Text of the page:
Sat, Nov 06, 2004 - Page 11 News List

Business Briefs 


Foreign reserves at record high

Taiwan's foreign-currency reserves, the third-highest in the world, rose last month for a 40th month to a record US$235 billion, the central bank said.

The reserves, which rank behind those of Japan and China, rose from US$233 billion in September, according to the Central Bank of China in Taipei. The agency cited an appreciation by the euro and the Japanese yen against the US dollar and returns from foreign-exchange management as reasons for the increase.

Tension bad for chip industry

The cross-Taiwan Strait situation will affect the development of the semiconductor industry, which will in turn impact the global economy, a US business leader said yesterday.

Rupert Hammond-Chambers, chairman of the US-Taiwan Business Council, said that if tension across the Taiwan Strait escalates, the semiconductor industries in both Taiwan and mainland China will be affected and consequently have an adverse impact on the world's overall economy.

Almost all of the multinational telecom and high-technology big names have come to rely on Taiwan and the mainland for electronic components, parts and hardware, Hammond-Chambers said, adding that this is doomed to trigger a domino effect if the cross-strait situation worsens.

Hammond-Chambers said that he has noticed that over the past year, the mainland has continued to build up its military capability while refusing to renounce the option of force to address the cross-strait differences. This is indeed a source of anxiety for business circles, he said.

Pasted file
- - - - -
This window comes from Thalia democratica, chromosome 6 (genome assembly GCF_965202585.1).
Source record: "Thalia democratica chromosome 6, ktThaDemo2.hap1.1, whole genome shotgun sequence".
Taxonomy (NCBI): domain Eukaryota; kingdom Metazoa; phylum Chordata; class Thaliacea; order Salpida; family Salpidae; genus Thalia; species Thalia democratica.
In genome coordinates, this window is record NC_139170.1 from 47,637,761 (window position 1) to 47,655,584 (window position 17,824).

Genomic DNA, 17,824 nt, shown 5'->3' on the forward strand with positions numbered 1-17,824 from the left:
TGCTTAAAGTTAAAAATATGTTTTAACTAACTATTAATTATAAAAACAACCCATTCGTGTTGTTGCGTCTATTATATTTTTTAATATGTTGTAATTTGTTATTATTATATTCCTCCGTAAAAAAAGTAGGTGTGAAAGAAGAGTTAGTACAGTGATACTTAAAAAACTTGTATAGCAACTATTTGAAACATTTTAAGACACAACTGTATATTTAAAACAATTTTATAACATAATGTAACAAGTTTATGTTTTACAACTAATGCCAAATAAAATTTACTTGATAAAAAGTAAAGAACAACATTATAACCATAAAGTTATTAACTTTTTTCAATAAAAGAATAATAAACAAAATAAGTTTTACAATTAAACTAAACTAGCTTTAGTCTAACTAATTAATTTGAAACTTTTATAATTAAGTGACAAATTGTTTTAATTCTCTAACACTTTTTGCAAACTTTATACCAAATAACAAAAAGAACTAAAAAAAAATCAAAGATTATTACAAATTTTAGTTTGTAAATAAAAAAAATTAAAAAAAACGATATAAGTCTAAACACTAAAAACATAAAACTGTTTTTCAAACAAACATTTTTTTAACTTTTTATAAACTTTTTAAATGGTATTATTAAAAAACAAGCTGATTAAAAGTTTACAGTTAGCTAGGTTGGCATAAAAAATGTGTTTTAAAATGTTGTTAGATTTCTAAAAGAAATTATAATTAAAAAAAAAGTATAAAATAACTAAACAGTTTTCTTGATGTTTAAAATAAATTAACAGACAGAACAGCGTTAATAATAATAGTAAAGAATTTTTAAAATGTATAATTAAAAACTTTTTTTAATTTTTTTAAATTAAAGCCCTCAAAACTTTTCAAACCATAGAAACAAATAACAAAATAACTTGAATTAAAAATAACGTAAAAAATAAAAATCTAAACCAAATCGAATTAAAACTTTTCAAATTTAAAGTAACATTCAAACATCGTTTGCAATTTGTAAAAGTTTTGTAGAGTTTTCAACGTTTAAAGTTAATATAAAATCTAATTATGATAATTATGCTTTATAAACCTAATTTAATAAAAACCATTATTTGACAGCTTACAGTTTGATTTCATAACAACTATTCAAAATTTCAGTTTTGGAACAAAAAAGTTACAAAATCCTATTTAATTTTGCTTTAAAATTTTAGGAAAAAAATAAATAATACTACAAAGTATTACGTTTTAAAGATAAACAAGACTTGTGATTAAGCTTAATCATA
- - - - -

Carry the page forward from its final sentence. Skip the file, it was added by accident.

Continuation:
The issue will be elaborated upon further during the 2nd semiconductor industry meeting, which will be held in San Jose, California, Dec. 7 under the joint auspices of the US-Taiwan Business Council and the Taiwan-US Business Council, Hammond-Chambers said.

Kaohsiung port volume climbs

The container volume of the offshore transshipping center of Kaohsiung Port is expected to rise 10 percent this year, the Ministry of Transportation and Communications (MOTC) said yesterday. The volume of containers handled by the transshipping center has increased every year since it started operations in April 1997, MOTC officials said.

While the container volume amounted to some 127,000 twenty-foot equivalent units (TEUs) in 1997, it rose to 400,000 TEUs in 1998, the officials pointed out. With the volume continuing to expand, it reached 2.91 million TEUs last year and stood at 3.41 million TEUs as of the end of September this year, they noted.

Meanwhile, the volume of the center's joint sea-air freight services amounted to 86,000 kg in 2001, the year the services were first launched, the officials went on. The volume of the services increased to 1.3 million kg last year and further rose to 1.87 million kg as of the end of September this year, they added.

Investment in nation to rise

Prudential Plc, Barclays Capital Group, General Motors Corp and other international companies are committed to increasing investment in this country, the Commercial Times reported, citing Financial Supervisory Commission Chairman Kong Jaw-sheng (龔照勝).

Kong, said the US company will continue to look for acquisitions in Taiwan and may increase its stake in Taiwan's Bowa Bank (寶華銀行), the Taipei-based paper said.

Kong also met officials from British reinsurance company Lloyd's, who expressed interest in opening an office in Taiwan.

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